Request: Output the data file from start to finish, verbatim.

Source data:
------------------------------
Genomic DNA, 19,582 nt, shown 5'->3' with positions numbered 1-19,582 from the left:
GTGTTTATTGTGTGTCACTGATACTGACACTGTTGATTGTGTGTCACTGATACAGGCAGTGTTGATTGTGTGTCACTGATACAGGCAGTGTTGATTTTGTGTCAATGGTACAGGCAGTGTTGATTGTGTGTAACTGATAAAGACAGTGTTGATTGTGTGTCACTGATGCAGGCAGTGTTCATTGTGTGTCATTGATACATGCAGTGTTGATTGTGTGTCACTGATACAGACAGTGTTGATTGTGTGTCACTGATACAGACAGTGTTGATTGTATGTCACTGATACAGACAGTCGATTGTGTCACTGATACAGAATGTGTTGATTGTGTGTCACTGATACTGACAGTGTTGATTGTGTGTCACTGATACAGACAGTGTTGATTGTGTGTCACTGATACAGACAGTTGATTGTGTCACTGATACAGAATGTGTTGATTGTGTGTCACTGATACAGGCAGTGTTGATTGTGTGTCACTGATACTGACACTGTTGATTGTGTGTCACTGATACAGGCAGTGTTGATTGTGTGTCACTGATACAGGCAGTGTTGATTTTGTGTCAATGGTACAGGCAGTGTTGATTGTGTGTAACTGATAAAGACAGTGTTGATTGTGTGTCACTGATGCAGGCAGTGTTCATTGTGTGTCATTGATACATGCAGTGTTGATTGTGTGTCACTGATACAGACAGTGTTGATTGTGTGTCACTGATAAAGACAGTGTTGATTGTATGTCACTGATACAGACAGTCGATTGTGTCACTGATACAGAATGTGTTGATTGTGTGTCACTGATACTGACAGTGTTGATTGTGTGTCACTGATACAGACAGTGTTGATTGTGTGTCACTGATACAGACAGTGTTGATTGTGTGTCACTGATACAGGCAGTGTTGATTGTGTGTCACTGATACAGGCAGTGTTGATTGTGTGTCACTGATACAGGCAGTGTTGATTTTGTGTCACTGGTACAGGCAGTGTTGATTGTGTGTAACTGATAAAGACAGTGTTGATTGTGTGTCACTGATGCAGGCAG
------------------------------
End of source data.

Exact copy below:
Genomic DNA, 19,582 nt, shown 5'->3' with positions numbered 1-19,582 from the left:
GTGTTTATTGTGTGTCACTGATACTGACACTGTTGATTGTGTGTCACTGATACAGGCAGTGTTGATTGTGTGTCACTGATACAGGCAGTGTTGATTTTGTGTCAATGGTACAGGCAGTGTTGATTGTGTGTAACTGATAAAGACAGTGTTGATTGTGTGTCACTGATGCAGGCAGTGTTCATTGTGTGTCATTGATACATGCAGTGTTGATTGTGTGTCACTGATACAGACAGTGTTGATTGTGTGTCACTGATACAGACAGTGTTGATTGTATGTCACTGATACAGACAGTCGATTGTGTCACTGATACAGAATGTGTTGATTGTGTGTCACTGATACTGACAGTGTTGATTGTGTGTCACTGATACAGACAGTGTTGATTGTGTGTCACTGATACAGACAGTTGATTGTGTCACTGATACAGAATGTGTTGATTGTGTGTCACTGATACAGGCAGTGTTGATTGTGTGTCACTGATACTGACACTGTTGATTGTGTGTCACTGATACAGGCAGTGTTGATTGTGTGTCACTGATACAGGCAGTGTTGATTTTGTGTCAATGGTACAGGCAGTGTTGATTGTGTGTAACTGATAAAGACAGTGTTGATTGTGTGTCACTGATGCAGGCAGTGTTCATTGTGTGTCATTGATACATGCAGTGTTGATTGTGTGTCACTGATACAGACAGTGTTGATTGTGTGTCACTGATAAAGACAGTGTTGATTGTATGTCACTGATACAGACAGTCGATTGTGTCACTGATACAGAATGTGTTGATTGTGTGTCACTGATACTGACAGTGTTGATTGTGTGTCACTGATACAGACAGTGTTGATTGTGTGTCACTGATACAGACAGTGTTGATTGTGTGTCACTGATACAGGCAGTGTTGATTGTGTGTCACTGATACAGGCAGTGTTGATTGTGTGTCACTGATACAGGCAGTGTTGATTTTGTGTCACTGGTACAGGCAGTGTTGATTGTGTGTAACTGATAAAGACAGTGTTGATTGTGTGTCACTGATGCAGGCAG